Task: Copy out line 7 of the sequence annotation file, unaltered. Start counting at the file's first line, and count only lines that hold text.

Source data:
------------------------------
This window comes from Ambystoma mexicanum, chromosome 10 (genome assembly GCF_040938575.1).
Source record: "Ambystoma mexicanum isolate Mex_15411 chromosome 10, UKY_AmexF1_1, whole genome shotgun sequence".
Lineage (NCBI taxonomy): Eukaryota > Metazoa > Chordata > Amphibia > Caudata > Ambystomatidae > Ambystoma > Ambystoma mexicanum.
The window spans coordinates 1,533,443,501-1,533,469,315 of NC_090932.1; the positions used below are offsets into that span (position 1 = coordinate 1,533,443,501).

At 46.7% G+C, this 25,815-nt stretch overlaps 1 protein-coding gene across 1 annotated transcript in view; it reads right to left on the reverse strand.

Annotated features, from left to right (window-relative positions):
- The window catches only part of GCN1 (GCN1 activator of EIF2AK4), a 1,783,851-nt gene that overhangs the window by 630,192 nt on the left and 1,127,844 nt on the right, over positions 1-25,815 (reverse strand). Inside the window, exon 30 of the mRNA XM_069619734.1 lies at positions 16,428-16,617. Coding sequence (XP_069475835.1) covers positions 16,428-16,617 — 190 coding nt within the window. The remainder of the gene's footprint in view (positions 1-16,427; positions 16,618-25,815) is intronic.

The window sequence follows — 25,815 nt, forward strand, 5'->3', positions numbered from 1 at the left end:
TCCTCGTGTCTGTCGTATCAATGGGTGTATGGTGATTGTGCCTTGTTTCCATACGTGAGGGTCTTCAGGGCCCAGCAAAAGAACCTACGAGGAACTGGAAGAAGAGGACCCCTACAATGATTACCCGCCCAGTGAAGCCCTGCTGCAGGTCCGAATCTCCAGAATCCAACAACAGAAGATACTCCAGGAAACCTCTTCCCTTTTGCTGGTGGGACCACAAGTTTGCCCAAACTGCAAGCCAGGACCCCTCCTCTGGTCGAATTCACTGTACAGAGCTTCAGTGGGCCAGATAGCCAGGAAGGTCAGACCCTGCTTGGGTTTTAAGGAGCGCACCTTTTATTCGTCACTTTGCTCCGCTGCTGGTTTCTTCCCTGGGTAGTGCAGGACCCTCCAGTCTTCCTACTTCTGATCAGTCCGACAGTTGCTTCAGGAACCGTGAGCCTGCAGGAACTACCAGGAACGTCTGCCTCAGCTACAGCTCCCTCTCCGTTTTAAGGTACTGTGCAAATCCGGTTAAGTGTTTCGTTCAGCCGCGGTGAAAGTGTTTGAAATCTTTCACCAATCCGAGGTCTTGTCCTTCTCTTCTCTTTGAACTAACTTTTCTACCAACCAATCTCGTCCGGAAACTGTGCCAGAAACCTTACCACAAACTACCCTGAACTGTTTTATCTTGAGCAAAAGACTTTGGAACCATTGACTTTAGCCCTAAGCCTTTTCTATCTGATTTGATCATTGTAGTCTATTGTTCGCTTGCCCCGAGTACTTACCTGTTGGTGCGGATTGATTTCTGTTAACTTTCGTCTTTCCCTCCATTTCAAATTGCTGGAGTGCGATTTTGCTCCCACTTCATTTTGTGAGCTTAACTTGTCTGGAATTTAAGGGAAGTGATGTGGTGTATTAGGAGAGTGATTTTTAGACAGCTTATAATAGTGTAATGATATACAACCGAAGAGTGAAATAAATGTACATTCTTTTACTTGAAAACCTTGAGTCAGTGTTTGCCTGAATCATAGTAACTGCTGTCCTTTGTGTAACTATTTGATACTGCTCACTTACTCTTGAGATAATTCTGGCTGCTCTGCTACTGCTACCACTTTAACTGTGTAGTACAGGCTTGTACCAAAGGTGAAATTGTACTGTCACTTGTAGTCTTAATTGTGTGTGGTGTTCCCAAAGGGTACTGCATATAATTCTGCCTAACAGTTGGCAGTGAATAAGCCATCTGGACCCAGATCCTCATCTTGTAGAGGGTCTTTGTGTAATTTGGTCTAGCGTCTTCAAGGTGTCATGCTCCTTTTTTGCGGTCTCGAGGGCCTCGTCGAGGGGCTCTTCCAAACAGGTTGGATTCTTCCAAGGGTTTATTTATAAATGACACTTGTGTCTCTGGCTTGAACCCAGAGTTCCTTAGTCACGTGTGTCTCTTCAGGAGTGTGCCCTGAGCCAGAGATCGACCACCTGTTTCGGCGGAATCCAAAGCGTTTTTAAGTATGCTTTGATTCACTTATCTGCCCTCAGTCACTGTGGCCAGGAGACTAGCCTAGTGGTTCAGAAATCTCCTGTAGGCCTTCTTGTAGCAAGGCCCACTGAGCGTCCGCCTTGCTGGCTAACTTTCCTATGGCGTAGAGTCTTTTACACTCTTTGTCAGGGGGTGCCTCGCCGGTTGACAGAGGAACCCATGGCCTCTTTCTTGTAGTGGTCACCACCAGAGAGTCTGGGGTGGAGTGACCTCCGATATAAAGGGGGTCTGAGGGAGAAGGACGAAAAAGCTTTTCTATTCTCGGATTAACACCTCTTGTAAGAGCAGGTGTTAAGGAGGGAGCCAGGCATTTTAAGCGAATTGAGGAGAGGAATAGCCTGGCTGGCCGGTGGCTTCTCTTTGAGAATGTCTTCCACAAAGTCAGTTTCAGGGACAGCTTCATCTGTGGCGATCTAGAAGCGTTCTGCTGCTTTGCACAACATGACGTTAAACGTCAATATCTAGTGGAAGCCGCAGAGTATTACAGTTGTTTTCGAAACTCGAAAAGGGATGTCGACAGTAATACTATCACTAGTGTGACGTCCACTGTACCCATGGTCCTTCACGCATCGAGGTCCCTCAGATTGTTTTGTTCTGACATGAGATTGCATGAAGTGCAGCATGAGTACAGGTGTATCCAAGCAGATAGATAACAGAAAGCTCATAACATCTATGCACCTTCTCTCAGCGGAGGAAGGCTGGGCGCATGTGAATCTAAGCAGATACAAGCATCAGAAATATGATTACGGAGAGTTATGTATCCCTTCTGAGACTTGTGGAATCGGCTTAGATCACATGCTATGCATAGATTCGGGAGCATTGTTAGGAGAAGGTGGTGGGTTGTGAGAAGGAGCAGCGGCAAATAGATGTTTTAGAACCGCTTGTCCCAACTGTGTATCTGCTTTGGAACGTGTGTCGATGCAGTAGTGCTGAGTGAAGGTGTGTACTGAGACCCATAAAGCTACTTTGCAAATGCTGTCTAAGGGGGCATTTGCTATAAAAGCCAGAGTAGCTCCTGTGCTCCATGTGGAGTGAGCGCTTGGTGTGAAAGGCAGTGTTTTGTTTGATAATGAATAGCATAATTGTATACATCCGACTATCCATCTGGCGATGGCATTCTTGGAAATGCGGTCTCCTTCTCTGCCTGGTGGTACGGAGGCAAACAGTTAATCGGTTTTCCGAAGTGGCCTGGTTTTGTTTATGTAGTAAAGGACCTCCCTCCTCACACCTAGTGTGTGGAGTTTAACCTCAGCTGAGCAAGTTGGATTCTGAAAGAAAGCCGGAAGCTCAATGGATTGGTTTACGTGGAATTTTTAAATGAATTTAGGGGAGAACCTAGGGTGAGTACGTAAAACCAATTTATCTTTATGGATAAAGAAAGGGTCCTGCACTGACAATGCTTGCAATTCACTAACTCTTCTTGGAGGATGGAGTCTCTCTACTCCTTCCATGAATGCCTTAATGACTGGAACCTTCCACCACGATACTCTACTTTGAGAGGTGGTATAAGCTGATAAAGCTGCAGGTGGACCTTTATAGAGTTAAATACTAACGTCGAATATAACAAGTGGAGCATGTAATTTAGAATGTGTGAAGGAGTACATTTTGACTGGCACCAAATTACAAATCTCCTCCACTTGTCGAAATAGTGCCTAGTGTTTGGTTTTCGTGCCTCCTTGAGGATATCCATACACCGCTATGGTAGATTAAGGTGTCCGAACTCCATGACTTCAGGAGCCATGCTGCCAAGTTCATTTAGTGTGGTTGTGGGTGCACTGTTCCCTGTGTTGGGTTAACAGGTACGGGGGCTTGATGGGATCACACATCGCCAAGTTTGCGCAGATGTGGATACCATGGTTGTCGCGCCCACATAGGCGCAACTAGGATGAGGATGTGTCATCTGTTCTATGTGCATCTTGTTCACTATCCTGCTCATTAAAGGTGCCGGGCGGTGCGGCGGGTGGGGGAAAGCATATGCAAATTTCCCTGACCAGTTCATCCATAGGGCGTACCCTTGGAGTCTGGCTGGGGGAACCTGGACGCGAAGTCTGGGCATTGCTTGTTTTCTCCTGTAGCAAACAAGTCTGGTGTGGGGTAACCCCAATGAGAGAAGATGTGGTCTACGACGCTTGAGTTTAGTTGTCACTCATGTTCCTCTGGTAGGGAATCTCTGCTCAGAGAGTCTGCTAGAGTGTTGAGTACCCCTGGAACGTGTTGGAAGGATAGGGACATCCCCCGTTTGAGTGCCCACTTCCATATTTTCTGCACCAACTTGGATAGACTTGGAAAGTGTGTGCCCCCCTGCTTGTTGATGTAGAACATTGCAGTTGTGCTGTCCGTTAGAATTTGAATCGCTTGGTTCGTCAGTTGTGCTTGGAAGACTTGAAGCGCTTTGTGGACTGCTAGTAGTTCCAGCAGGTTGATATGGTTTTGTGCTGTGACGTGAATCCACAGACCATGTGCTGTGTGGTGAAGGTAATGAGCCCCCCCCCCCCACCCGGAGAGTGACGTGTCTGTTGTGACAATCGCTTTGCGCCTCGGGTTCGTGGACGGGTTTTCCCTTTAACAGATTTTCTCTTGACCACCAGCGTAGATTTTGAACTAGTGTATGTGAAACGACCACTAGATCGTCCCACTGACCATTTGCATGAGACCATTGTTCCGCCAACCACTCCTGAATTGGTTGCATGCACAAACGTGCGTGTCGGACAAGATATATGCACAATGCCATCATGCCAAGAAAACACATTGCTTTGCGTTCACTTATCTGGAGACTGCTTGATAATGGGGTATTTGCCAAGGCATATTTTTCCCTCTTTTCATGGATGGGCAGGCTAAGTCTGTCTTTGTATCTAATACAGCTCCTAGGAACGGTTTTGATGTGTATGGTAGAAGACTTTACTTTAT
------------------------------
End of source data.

- The window catches only part of GCN1 (GCN1 activator of EIF2AK4), a 1,783,851-nt gene that overhangs the window by 630,192 nt on the left and 1,127,844 nt on the right, over positions 1-25,815 (reverse strand). Inside the window, exon 30 of the mRNA XM_069619734.1 lies at positions 16,428-16,617. Coding sequence (XP_069475835.1) covers positions 16,428-16,617 — 190 coding nt within the window. The remainder of the gene's footprint in view (positions 1-16,427; positions 16,618-25,815) is intronic.